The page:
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Group therapy helps people learn about themselves, make changes and improve relationships

If you stop and think about it, each of us has been raised in group environments, either through our families, schools, organized activities, or work. These are the environments in which we grow and develop as human beings. Group psychotherapy is no different. It provides a place where you come together with others to share problems or concerns, to better understand your own situation, and to learn from and with each other.

In group psychotherapy, a small number of people meet together under the guidance of a professionally trained therapist to help themselves and one another. The therapy has been widely used and has been a standard treatment option for over 50 years

Group therapy

Group therapy helps people learn about themselves and improve their interpersonal relationships. It helps people make significant changes so they feel better about the quality of their lives.

Group works! In studies comparing group psychotherapy to individual therapy, group therapy has been shown to be as effective and sometimes even more effective.

The Group Psychotherapist

Group psychotherapists are mental health professionals trained in one of several areas: psychiatry, psychology, social work, psychiatric nursing, marriage and family therapy, pastoral counseling, creative arts therapy or substance abuse counseling. In considering a therapist for group, make sure he or she is also qualified to lead group psychotherapy. The National Registry of Certified Group Psychotherapists certifies group therapists by the designation "CGP," which means the therapist has received specialized training in group therapy. Clinical Members of the American Group Psychotherapy Association (AGPA) also have received specialized training.

Commonly Asked Questions

How does group work?

The group therapy session is a collaborative effort in which a professionally trained therapist guides the discussion of the group. In a typical session, which lasts about 75-90 minutes, members work to express their own problems, feelings, ideas and reactions as freely and honestly as possible. Members learn not only to understand themselves and their own issues but also become "therapeutic helpers" for other members.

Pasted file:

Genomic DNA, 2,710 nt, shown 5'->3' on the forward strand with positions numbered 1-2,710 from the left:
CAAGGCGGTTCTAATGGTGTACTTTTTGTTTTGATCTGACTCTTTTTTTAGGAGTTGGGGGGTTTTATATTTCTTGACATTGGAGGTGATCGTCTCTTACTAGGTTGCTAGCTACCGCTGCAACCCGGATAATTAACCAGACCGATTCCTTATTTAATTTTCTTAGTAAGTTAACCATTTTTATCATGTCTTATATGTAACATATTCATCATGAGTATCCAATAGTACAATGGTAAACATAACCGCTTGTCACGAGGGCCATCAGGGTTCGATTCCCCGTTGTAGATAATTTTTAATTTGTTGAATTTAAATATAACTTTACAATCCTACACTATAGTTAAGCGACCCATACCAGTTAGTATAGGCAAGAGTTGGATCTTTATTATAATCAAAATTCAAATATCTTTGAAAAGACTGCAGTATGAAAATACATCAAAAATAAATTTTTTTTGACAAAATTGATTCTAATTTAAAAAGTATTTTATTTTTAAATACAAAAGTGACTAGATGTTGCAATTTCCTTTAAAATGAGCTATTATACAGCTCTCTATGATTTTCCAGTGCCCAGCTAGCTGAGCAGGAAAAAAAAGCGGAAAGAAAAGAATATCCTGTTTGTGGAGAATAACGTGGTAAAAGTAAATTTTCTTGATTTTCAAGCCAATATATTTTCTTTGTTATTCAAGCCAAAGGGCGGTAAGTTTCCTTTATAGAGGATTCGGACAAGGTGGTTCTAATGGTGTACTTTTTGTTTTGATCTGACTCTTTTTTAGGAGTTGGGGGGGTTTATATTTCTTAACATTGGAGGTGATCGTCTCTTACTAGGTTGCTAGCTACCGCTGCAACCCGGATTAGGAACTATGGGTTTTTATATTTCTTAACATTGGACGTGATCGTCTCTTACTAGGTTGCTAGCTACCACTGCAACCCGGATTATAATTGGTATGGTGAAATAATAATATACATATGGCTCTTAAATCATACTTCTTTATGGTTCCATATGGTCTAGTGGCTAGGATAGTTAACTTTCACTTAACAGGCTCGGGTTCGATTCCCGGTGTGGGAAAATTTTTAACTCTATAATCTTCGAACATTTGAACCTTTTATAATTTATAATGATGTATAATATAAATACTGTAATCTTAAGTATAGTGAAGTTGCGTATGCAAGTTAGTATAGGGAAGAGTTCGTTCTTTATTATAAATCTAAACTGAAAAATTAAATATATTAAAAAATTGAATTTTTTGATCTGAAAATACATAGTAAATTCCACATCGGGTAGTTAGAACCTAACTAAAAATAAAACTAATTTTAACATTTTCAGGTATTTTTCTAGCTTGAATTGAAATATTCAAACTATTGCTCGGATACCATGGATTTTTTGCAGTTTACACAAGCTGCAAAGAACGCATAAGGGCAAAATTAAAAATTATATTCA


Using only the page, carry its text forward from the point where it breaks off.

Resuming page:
Why is group therapy useful?

When someone is thinking about joining a group, it is normal to have questions or concerns. What am I going to get out of this? Will there be enough time to deal with my own problems in a group setting? What if I don’t like the people in my group?

Joining a group is useful because it provides opportunities to learn with and from other people, to understand one’s own patterns of thought and behavior and those of others, and to perceive how group members react to one another. In group therapy, you learn that perhaps you’re not as different as you think or that you’re not alone. You’ll meet and interact with people, and the whole group learns to work on shared problems -- one of the most beneficial aspects. The more you involve yourself in the group, the more you get out of it.

What kind of commitment do I need to make?

The time commitment depends on the type of group and the nature and extent of your problems. Short-term groups devoted to concrete issues can last anywhere from 6 to 20 weeks. There are also more open-ended groups in which members work at their own pace and leave when their particular needs or goals have been met. It’s best to talk with your therapist to determine the length of time that’s right for you.

What does group cost?

The cost varies, but typically, group therapy is about half the price of individual therapy.

Is it covered by insurance?

Insurance coverage is similar for both group and individual therapy. In addition, most managed care companies cover group much the same as individual therapy.

How do I find a good group therapist?

It's important to consider the qualifications of a potential therapist. A professional group therapist has received special training in group therapy and meets certain professional standards. That's where the AGPA can help. Its Clinical Members have received special training in group therapy. In addition, the National Registry of Certified Group Psychotherapists certifies professionals who have met specific training and educational criteria for group therapy as well as ongoing continuing education requirements.

What do I ask the group therapist?

When talking with therapists, here are four simple questions you may want to ask.

  • What is your background?
  • Given my specific situation, how do you think group would work for me?
  • What are your credentials as a group therapist?
  • Do you have special training that is relevant to my problem?

About the American Group Psychotherapy Association

The American Group Psychotherapy Association is the oldest and largest professional association dedicated to the field of group psychotherapy. The association has thousands of members and maintains the highest professional standards in the field. The American Group Psychotherapy Association can help you find a Certified Group Psychotherapist